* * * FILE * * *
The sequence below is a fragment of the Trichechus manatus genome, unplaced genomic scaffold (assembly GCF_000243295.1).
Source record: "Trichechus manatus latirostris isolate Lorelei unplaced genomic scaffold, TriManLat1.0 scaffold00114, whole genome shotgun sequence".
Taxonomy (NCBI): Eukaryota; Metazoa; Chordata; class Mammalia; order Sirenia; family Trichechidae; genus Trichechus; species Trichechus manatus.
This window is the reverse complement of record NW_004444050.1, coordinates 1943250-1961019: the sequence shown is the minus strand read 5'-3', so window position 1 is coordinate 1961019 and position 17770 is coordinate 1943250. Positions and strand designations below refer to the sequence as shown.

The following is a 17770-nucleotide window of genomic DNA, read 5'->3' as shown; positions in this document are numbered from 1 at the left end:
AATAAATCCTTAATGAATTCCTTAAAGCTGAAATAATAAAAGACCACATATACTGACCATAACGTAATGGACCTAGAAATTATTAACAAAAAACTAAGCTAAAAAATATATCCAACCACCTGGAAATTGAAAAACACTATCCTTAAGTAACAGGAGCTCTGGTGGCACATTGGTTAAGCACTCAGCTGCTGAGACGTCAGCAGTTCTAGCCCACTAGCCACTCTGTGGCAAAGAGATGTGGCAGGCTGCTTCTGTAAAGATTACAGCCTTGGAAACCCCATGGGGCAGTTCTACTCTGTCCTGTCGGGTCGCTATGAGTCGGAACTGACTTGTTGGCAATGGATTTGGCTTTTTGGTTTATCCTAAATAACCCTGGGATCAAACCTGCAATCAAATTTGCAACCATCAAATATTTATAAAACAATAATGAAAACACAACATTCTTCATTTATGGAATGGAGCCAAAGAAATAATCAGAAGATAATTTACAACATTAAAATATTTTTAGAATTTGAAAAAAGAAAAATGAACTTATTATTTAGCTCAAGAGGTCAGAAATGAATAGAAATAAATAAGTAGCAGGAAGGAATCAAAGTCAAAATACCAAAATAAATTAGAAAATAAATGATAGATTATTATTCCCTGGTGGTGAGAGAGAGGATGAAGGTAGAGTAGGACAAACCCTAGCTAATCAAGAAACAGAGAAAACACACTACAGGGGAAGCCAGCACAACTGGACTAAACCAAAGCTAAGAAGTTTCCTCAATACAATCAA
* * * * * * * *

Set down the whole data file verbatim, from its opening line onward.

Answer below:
The sequence below is a fragment of the Trichechus manatus genome, unplaced genomic scaffold (assembly GCF_000243295.1).
Source record: "Trichechus manatus latirostris isolate Lorelei unplaced genomic scaffold, TriManLat1.0 scaffold00114, whole genome shotgun sequence".
Taxonomy (NCBI): Eukaryota; Metazoa; Chordata; class Mammalia; order Sirenia; family Trichechidae; genus Trichechus; species Trichechus manatus.
This window is the reverse complement of record NW_004444050.1, coordinates 1943250-1961019: the sequence shown is the minus strand read 5'-3', so window position 1 is coordinate 1961019 and position 17770 is coordinate 1943250. Positions and strand designations below refer to the sequence as shown.

The following is a 17770-nucleotide window of genomic DNA, read 5'->3' as shown; positions in this document are numbered from 1 at the left end:
AATAAATCCTTAATGAATTCCTTAAAGCTGAAATAATAAAAGACCACATATACTGACCATAACGTAATGGACCTAGAAATTATTAACAAAAAACTAAGCTAAAAAATATATCCAACCACCTGGAAATTGAAAAACACTATCCTTAAGTAACAGGAGCTCTGGTGGCACATTGGTTAAGCACTCAGCTGCTGAGACGTCAGCAGTTCTAGCCCACTAGCCACTCTGTGGCAAAGAGATGTGGCAGGCTGCTTCTGTAAAGATTACAGCCTTGGAAACCCCATGGGGCAGTTCTACTCTGTCCTGTCGGGTCGCTATGAGTCGGAACTGACTTGTTGGCAATGGATTTGGCTTTTTGGTTTATCCTAAATAACCCTGGGATCAAACCTGCAATCAAATTTGCAACCATCAAATATTTATAAAACAATAATGAAAACACAACATTCTTCATTTATGGAATGGAGCCAAAGAAATAATCAGAAGATAATTTACAACATTAAAATATTTTTAGAATTTGAAAAAAGAAAAATGAACTTATTATTTAGCTCAAGAGGTCAGAAATGAATAGAAATAAATAAGTAGCAGGAAGGAATCAAAGTCAAAATACCAAAATAAATTAGAAAATAAATGATAGATTATTATTCCCTGGTGGTGAGAGAGAGGATGAAGGTAGAGTAGGACAAACCCTAGCTAATCAAGAAACAGAGAAAACACACTACAGGGGAAGCCAGCACAACTGGACTAAACCAAAGCTAAGAAGTTTCCTCAATACAATCAA